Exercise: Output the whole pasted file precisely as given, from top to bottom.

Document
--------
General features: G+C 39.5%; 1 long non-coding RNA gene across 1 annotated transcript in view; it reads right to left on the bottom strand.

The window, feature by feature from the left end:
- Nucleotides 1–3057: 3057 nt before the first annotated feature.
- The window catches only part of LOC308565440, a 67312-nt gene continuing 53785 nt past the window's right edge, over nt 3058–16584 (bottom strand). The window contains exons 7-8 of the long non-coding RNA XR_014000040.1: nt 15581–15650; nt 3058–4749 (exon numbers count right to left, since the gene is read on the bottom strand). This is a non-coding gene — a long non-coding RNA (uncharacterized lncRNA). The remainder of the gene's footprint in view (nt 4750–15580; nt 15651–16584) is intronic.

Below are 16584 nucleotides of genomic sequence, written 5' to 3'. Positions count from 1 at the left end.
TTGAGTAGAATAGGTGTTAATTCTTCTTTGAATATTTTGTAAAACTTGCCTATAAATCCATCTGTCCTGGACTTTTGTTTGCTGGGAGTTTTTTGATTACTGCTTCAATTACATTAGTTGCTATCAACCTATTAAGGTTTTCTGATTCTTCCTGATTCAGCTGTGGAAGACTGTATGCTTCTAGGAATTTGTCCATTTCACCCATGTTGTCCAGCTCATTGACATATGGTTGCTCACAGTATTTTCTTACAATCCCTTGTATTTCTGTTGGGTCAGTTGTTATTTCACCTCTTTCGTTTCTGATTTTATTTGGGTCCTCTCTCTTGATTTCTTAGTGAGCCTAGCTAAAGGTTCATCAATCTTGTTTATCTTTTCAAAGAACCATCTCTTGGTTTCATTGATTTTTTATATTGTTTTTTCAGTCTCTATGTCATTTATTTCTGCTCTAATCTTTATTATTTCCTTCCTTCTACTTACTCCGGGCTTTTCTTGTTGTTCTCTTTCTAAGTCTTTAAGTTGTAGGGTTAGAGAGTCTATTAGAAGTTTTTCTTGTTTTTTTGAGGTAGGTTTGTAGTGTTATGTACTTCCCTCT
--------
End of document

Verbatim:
General features: G+C 39.5%; 1 long non-coding RNA gene across 1 annotated transcript in view; it reads right to left on the bottom strand.

The window, feature by feature from the left end:
- Nucleotides 1–3057: 3057 nt before the first annotated feature.
- The window catches only part of LOC308565440, a 67312-nt gene continuing 53785 nt past the window's right edge, over nt 3058–16584 (bottom strand). The window contains exons 7-8 of the long non-coding RNA XR_014000040.1: nt 15581–15650; nt 3058–4749 (exon numbers count right to left, since the gene is read on the bottom strand). This is a non-coding gene — a long non-coding RNA (uncharacterized lncRNA). The remainder of the gene's footprint in view (nt 4750–15580; nt 15651–16584) is intronic.

Below are 16584 nucleotides of genomic sequence, written 5' to 3'. Positions count from 1 at the left end.
TTGAGTAGAATAGGTGTTAATTCTTCTTTGAATATTTTGTAAAACTTGCCTATAAATCCATCTGTCCTGGACTTTTGTTTGCTGGGAGTTTTTTGATTACTGCTTCAATTACATTAGTTGCTATCAACCTATTAAGGTTTTCTGATTCTTCCTGATTCAGCTGTGGAAGACTGTATGCTTCTAGGAATTTGTCCATTTCACCCATGTTGTCCAGCTCATTGACATATGGTTGCTCACAGTATTTTCTTACAATCCCTTGTATTTCTGTTGGGTCAGTTGTTATTTCACCTCTTTCGTTTCTGATTTTATTTGGGTCCTCTCTCTTGATTTCTTAGTGAGCCTAGCTAAAGGTTCATCAATCTTGTTTATCTTTTCAAAGAACCATCTCTTGGTTTCATTGATTTTTTATATTGTTTTTTCAGTCTCTATGTCATTTATTTCTGCTCTAATCTTTATTATTTCCTTCCTTCTACTTACTCCGGGCTTTTCTTGTTGTTCTCTTTCTAAGTCTTTAAGTTGTAGGGTTAGAGAGTCTATTAGAAGTTTTTCTTGTTTTTTTGAGGTAGGTTTGTAGTGTTATGTACTTCCCTCT